CLASP Supports Pakistan Government’s Efforts with Cooling Needs Assessment

See how CLASP and SAMA^Verte collaborated with the Government of Pakistan to inform the country's National Cooling Action Plan.

Karishma Joseph

Pakistan faces one of the highest cooling demands globally, ranking 5th in a recent study1. Despite this, access to cooling remains low, leaving a significant portion of the population vulnerable to heat-related risks. In response to this challenge, CLASP and local partner SAMA^Verte have collaborated with the Pakistan Ministry of Climate Change and Environmental Coordination to conduct a comprehensive Cooling Needs Assessment (CNA) to inform strategic initiatives, and serve as a foundation for a Pakistan Cooling Action Plan (PCAP).

The CNA analyzed the current state of cooling demand and notes that, while temperatures are rising, many households lack access to adequate space cooling and refrigeration. Although nearly all households have at least one electric fan, only 11% of households own an air conditioner, while 55% refrigerator ownership and limited use of cold chain technology create food safety and waste issues. Additionally, barriers such as access to a steady electricity supply and the affordability of cooling appliances hinder widespread adoption, particularly for the 26% of the population not connected to the grid.

The CNA provides insights into the existing policy landscape, current cooling demand, and future projections under different policy scenarios, which were used to guide the selection of priority interventions for the PCAP.  A comprehensive assessment focused on key cooling appliances – domestic and commercial refrigeration, domestic air conditioning and electric comfort fans – with largest potential for energy consumption and emissions reduction. The data was gathered though extensive consultative processes. The main CNA results include:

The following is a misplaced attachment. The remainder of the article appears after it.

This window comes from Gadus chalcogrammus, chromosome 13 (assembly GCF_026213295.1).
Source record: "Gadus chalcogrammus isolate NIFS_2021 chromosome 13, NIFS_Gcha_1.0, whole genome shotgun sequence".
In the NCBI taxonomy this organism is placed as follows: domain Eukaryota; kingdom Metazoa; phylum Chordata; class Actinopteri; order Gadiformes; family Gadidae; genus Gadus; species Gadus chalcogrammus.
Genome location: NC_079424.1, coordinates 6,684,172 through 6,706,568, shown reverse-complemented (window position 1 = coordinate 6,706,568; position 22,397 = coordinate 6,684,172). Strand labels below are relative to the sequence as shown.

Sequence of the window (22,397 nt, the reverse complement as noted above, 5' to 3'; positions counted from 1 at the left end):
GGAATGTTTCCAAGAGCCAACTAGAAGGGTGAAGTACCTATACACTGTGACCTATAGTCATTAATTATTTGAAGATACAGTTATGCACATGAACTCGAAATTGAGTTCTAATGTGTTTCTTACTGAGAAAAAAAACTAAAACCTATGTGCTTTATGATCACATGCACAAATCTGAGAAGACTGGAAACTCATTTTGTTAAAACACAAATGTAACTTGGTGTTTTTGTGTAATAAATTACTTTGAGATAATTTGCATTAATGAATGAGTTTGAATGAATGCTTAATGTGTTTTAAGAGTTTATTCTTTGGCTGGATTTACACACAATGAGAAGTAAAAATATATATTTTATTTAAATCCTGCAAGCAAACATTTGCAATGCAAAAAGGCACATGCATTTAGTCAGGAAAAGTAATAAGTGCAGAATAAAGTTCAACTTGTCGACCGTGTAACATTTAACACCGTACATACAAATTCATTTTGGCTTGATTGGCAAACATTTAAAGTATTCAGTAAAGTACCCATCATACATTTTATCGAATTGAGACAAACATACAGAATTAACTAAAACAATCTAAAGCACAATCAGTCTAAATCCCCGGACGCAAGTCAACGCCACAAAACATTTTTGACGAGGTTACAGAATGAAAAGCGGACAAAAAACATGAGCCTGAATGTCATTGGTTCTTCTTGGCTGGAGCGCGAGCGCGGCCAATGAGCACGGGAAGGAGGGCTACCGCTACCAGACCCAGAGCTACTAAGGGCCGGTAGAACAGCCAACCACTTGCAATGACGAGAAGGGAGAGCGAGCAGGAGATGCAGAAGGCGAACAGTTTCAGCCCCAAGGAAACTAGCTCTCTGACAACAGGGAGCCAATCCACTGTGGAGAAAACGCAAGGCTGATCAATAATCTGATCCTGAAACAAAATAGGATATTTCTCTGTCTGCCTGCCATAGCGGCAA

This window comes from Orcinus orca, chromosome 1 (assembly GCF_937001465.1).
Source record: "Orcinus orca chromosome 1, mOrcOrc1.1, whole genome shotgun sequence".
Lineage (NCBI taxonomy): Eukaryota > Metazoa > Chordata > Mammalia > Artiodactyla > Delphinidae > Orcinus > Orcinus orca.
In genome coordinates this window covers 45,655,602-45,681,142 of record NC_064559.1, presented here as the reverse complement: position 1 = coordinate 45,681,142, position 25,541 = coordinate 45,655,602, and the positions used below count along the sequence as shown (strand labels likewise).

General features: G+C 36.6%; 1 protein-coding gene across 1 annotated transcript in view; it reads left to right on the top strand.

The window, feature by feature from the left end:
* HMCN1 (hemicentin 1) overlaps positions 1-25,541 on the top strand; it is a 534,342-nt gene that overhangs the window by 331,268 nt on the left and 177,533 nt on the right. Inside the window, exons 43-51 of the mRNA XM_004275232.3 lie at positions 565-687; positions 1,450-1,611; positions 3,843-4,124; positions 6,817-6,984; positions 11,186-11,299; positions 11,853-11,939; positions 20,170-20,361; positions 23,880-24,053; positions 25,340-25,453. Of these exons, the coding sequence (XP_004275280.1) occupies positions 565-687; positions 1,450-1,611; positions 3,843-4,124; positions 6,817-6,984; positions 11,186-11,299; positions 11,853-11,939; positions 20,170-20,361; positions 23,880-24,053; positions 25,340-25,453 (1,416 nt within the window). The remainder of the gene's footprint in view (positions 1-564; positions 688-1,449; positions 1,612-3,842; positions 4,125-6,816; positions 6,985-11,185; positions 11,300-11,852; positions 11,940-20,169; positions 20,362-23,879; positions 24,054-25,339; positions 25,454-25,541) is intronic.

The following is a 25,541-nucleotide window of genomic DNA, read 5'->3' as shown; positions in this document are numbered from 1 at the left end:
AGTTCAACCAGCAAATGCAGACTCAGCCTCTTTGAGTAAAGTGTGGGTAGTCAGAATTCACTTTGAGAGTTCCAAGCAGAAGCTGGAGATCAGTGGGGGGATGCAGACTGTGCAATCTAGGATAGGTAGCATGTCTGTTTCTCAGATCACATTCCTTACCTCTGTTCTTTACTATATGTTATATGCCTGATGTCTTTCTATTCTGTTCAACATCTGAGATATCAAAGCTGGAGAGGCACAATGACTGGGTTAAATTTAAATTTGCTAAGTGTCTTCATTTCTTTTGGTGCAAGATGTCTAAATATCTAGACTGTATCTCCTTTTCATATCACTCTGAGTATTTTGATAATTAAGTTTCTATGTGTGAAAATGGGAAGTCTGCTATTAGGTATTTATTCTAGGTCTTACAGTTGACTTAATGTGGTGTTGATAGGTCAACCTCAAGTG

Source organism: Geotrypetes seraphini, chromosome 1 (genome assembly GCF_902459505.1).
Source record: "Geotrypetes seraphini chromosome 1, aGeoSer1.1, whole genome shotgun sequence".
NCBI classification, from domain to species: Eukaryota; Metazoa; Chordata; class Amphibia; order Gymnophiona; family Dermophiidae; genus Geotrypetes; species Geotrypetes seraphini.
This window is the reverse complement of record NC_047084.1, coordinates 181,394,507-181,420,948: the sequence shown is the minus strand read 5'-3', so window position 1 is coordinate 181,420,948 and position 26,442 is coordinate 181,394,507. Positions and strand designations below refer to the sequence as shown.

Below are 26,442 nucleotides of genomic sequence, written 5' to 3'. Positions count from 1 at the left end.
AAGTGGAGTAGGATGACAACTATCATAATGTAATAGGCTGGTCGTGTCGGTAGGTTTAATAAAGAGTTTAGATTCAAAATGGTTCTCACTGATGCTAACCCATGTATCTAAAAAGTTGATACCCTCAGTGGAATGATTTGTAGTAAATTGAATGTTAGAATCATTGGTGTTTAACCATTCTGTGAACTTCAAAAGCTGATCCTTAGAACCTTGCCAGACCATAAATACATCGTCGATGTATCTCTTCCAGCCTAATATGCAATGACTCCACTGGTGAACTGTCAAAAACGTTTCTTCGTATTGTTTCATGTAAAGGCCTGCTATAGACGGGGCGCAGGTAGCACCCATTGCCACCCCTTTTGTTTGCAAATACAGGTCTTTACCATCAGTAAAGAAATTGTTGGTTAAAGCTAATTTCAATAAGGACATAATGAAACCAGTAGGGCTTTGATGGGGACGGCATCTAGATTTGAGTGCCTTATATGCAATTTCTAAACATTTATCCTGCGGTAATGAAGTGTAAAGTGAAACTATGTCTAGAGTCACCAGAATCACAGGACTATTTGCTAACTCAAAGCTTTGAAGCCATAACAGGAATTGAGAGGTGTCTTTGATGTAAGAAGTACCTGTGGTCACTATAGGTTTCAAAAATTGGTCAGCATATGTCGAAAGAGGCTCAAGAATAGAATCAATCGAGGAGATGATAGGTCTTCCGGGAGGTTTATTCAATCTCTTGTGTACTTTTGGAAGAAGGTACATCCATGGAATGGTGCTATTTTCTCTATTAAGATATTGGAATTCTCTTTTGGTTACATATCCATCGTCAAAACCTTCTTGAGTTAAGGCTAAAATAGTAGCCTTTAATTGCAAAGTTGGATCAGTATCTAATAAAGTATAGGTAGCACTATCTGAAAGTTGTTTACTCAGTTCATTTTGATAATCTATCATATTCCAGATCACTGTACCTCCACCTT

• In a Business-As-Usual scenario, indirect emissions from the priority cooling appliances are responsible for 86% of the total emissions, with direct emissions from the refrigerants accounting for only 14%.
  • Of the indirect emissions, the emissions resulting from the use of fans are the highest at 54% of the total, but fans also offer the greatest potential for reducing energy consumption and emissions.
  • Without policy intervention, between 2024-2030, Pakistan’s cumulative energy consumption and indirect CO2 emissions from the priority cooling appliances are projected to reach 695.4 TWh and 326.8 Mt respectively.

As Pakistan continues its journey towards becoming the world’s 20th largest economy by 2030, the PCAP will play a crucial role in ensuring sustainable and efficient cooling, aligning with the country’s development and climate ambitions. Increasing access to affordable, efficient cooling will ease the strain on national power grids and reduce consumers’ energy bills.

Building on the analysis in the CNA, the PCAP details concrete interventions to effectively manage the projected growth in cooling demand associated emissions, and reduce the cooling access gap. The PCAP has been finalized and is currently in the process of approval by the government of Pakistan.

The developments of CNA and PCAP were funded by Clean Cooling Collaborative.

Download the full Cooling Needs Assessment report here.

0. This is the product of population and Cooling Degree Days (CDDs) per year (230M x 2,810 CDDs). The Person CDDs methodology has been described by the US Department of Energy in The Future of Air Conditioning For Buildings (2016), which uses the 2016 population figure of 182M. This has been updated using population of 230M in 2022. The 646-billion-person CDDs still ranks Pakistan in 5th place behind India, China, Indonesia and Nigeria.


Sign up for the CLASP newsletter